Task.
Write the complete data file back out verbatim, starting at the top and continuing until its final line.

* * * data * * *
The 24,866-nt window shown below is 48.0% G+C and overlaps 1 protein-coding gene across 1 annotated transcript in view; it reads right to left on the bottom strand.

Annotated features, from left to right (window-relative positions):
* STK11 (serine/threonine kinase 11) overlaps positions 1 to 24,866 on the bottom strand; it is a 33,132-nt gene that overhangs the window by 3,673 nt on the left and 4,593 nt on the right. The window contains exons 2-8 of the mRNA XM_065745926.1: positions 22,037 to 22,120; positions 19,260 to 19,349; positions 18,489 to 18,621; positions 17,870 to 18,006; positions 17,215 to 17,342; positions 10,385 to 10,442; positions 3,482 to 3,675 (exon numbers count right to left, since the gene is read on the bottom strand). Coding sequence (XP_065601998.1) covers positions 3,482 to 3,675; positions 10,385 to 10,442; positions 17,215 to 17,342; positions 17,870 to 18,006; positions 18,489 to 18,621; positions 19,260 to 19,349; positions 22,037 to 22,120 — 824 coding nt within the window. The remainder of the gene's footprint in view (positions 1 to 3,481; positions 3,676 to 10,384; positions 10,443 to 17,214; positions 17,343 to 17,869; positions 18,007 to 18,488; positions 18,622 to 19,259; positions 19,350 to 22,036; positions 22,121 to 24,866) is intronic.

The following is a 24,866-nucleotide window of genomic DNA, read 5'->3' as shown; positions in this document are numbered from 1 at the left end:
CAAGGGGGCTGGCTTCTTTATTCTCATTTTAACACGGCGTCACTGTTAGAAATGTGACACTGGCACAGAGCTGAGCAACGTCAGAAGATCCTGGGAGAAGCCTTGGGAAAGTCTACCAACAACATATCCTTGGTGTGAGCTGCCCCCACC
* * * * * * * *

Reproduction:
The 24,866-nt window shown below is 48.0% G+C and overlaps 1 protein-coding gene across 1 annotated transcript in view; it reads right to left on the bottom strand.

Annotated features, from left to right (window-relative positions):
* STK11 (serine/threonine kinase 11) overlaps positions 1 to 24,866 on the bottom strand; it is a 33,132-nt gene that overhangs the window by 3,673 nt on the left and 4,593 nt on the right. The window contains exons 2-8 of the mRNA XM_065745926.1: positions 22,037 to 22,120; positions 19,260 to 19,349; positions 18,489 to 18,621; positions 17,870 to 18,006; positions 17,215 to 17,342; positions 10,385 to 10,442; positions 3,482 to 3,675 (exon numbers count right to left, since the gene is read on the bottom strand). Coding sequence (XP_065601998.1) covers positions 3,482 to 3,675; positions 10,385 to 10,442; positions 17,215 to 17,342; positions 17,870 to 18,006; positions 18,489 to 18,621; positions 19,260 to 19,349; positions 22,037 to 22,120 — 824 coding nt within the window. The remainder of the gene's footprint in view (positions 1 to 3,481; positions 3,676 to 10,384; positions 10,443 to 17,214; positions 17,343 to 17,869; positions 18,007 to 18,488; positions 18,622 to 19,259; positions 19,350 to 22,036; positions 22,121 to 24,866) is intronic.

The following is a 24,866-nucleotide window of genomic DNA, read 5'->3' as shown; positions in this document are numbered from 1 at the left end:
CAAGGGGGCTGGCTTCTTTATTCTCATTTTAACACGGCGTCACTGTTAGAAATGTGACACTGGCACAGAGCTGAGCAACGTCAGAAGATCCTGGGAGAAGCCTTGGGAAAGTCTACCAACAACATATCCTTGGTGTGAGCTGCCCCCACC